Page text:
Cosy and intimate, Zala was designed to have a welcoming, homely vibe, and they succeeded. The only restaurant where the owner came out to check everything was ok, they take service one step further. The food was amazing (I had a flavoursome mushroom dish), but there were very few vegan options.
Stamba Hotel is one of the coolest spaces in Tbilisi – and we saw a lot! The decor, the open kitchen, the retro café and leafy courtyard, everything in the ground level entrance was well thought out and welcoming. Here you can eat Georgian favourites, or opt for something more international – whichever way you go, you won’t be disappointed!’
What to buy in Tbilisi
Shopping in Tbilisi is a treat. Sure, there are all the usual high street stores in the city centre, but dig a little deeper and you’ll find beautiful boutiques selling everything from local couture to ceramics. I’m not sure if it’s a trend-setting, or trend-breaking theme running through the city, but there’s some serious talent on offer. I only wish I’d had more time, and money, to explore the shops in more depth!
If you’re looking for a more traditional souvenir to take home with you, look for the intricate cloisonné (enamel) jewellery that is typical of Georgia, or anything made of wool. Wool has been an important industry in Georgia for decades and the locals love turning this natural product into beautiful handmade garments.
Nighttime is when Tbilisi really comes to life. Even in winter, it’s usual to see plenty of people about until the wee hours. The bars are busy but not crowded, and the restaurants are still serving late into the night. There’s a real mix of trendy industrial clubs, low key wine bars, and everything in between. And as with everything, drinking in Tbilisi won’t bleed you dry!
ESSENTIAL INFORMATION FOR VISITING TBILISI
How to get to Tbilisi Georgia
Gone are the days of red-eye flights and connections in Istanbul – at least that is, if you live in the UK. Georgian Airways now fly direct from London to Tbilisi twice a week, making the journey a much more seamless experience. If you’re coming from elsewhere in Western Europe, you’ll more likely have to change planes on the way.
I flew with Turkish Airways from Marseille through to Istanbul, had a quick stopover, and arrived in Tbilisi a little more than 6 hours after I left France. The experience of transiting wasn’t bad at all, and the flights were very comfortable.
Best places to stay in Tbilisi
Ideally, staying central is the way to go when visiting Tbilisi. The capital city is remarkably walkable and you’ll want to be close to the main attractions and activities.
I stayed in the Rooms Hotel which was ideal. Well located for the city centre, bars, restaurants and shops, yet two blocks away you have quiet residential streets – it was a great place to get acquainted with Tbilisi. The rooms were spacious and comfortable, and the breakfast spread was sublime! Book your room here.
Alternatively, read this helpful guide on where to stay in Tbilisi.
How to get around Tbilisi
I normally love renting a car when I’m staying anywhere for a few days or more. But Tbilisi isn’t somewhere I’d feel super comfortable doing so. Georgians have a somewhat unique driving style, and the road rules are indecipherable to an outsider. Luckily, staying in the central city I had little need to drive anyway.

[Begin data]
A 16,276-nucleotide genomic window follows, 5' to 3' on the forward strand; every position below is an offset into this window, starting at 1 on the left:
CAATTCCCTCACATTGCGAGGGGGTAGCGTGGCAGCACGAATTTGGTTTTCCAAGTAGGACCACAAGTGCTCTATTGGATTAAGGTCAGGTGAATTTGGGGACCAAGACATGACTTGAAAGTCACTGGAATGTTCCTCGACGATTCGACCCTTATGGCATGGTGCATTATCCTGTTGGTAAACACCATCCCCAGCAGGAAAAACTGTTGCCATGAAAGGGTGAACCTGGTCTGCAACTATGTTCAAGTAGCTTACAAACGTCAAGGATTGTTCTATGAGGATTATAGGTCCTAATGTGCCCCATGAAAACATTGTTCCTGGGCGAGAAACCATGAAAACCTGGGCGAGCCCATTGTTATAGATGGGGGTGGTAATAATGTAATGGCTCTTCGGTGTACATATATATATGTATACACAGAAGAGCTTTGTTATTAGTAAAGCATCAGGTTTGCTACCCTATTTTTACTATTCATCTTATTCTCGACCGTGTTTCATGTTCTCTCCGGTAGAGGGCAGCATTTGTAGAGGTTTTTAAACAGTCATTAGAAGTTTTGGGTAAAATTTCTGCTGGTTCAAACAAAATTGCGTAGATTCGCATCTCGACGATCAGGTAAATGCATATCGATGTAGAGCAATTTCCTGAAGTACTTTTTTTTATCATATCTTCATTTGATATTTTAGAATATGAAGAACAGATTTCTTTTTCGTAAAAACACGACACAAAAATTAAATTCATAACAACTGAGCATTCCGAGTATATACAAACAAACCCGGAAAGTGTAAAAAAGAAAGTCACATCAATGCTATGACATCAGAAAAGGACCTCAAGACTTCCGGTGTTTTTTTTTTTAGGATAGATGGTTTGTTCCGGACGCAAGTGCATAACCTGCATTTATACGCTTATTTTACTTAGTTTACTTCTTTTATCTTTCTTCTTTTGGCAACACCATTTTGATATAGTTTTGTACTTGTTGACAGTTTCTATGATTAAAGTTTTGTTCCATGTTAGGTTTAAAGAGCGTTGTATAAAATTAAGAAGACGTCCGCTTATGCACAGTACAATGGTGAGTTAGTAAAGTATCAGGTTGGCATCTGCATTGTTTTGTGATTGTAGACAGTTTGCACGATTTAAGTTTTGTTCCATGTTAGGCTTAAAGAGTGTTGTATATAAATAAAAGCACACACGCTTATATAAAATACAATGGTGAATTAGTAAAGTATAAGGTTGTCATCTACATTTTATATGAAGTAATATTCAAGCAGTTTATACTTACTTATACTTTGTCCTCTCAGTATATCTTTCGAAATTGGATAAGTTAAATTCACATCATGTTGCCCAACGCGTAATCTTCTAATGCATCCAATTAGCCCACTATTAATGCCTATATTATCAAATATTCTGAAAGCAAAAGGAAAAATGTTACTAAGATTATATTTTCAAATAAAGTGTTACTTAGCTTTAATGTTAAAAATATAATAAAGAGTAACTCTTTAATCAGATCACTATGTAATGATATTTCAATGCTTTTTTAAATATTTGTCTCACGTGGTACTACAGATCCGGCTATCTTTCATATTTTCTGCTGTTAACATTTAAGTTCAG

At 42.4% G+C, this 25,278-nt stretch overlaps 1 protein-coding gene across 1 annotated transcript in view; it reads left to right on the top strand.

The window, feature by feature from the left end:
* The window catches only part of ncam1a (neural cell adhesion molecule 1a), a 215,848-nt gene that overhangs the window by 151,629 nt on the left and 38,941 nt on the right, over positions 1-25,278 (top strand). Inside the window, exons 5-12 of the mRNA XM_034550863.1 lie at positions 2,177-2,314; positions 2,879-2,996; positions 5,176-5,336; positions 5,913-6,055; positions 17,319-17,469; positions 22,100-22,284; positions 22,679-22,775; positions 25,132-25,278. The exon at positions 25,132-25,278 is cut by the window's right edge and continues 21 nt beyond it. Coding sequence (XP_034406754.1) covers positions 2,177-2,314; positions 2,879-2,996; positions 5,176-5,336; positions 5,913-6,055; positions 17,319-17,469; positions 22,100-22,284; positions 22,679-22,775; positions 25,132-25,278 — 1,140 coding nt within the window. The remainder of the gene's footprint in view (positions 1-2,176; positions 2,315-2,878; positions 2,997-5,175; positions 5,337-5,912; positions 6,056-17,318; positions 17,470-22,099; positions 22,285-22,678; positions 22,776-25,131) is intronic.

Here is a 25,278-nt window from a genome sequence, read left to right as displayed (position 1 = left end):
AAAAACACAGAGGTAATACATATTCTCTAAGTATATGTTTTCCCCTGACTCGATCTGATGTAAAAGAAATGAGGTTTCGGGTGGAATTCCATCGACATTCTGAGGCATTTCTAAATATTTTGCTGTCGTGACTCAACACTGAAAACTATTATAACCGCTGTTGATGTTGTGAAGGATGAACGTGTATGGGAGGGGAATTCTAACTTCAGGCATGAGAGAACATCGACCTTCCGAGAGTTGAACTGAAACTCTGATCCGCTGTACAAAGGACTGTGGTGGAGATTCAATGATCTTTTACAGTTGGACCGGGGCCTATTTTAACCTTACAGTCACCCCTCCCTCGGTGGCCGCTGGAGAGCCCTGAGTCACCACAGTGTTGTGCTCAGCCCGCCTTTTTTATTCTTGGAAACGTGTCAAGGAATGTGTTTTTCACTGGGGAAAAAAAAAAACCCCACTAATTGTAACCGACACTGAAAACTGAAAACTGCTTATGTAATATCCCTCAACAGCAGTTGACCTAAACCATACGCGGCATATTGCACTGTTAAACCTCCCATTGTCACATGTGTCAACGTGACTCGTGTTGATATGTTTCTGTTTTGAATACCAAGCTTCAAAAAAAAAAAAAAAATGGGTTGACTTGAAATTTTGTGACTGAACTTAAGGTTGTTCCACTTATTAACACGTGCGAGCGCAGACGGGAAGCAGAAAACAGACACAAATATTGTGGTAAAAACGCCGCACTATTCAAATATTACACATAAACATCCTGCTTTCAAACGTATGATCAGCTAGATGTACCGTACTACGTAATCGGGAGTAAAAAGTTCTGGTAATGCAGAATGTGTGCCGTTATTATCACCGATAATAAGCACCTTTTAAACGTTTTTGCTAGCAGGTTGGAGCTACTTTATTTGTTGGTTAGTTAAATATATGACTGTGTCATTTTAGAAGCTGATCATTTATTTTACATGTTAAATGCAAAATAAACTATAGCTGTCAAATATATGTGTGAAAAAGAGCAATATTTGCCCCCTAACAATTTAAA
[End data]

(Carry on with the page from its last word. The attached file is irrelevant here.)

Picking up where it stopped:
If you do find yourself needing to get further afield, taxis are an affordable option. But by far the cheapest option is to jump on the public transport system. There is a metro system and plenty of buses to take you where you need to go. Travel outside of peak times to avoid the crowds.
What currency do they use in Georgia?
The currency in Tbilisi is the Georgian Lari (GEL). A very approximate exchange calculation is as follows:
- £1 = 3.5 GEL
- €1 = 3 GEL
- $1 = 2.5 GEL
Time Zone in Tbilisi
The time zone in Tbilisi Georgia is GMT+4. Coming from France, I found this time difference an easy one to get used to. If anything, it got me out of bed earlier to start the day exploring!
Public WiFi in Tbilisi
WiFi is available throughout Tbilisi city centre. Just look for the Tbilisi Loves You network and you can join for free. I found this super handy as my network provider was going to charge a fortune for roaming data in Georgia.
Language & Key Georgian phrases to help you get around
The Georgian language is a tricky one. Not just to speak, but to read also. Luckily, most people I encountered spoke English well so after an initial “Gamarjoba!” there was no need to blunder my way through. You’ll also find there are signs, menus and instructions in English as well as Georgian throughout the city.
But as with anywhere you travel, it’s always good to have a few key phrases on hand – for politeness and to show respect for the country you are visiting.
Here are a few words you can learn and use during your trip to Tbilisi:
- Hello – Gamarjoba
- Please – Gtkhovt
- Thank You – Madloba
- Goodbye – Nakh’vamdis
- Excuse Me – Bodishi
Tbilisi, Georgia is an interesting and diverse holiday destination with a lot to offer visitors. It has a unique flavour that’s somewhat eclectic in nature and yet it keeps you enthralled.
Whether Tbilisi is somewhere you’ve never thought of visiting before, or it’s high on your bucket list, I hope this guide to visiting Tbilisi in winter has offered plenty of inspiration and useful advice.
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*My trip to Tbilisi, Georgia was hosted by the city hall. As always, all opinions expressed are my own.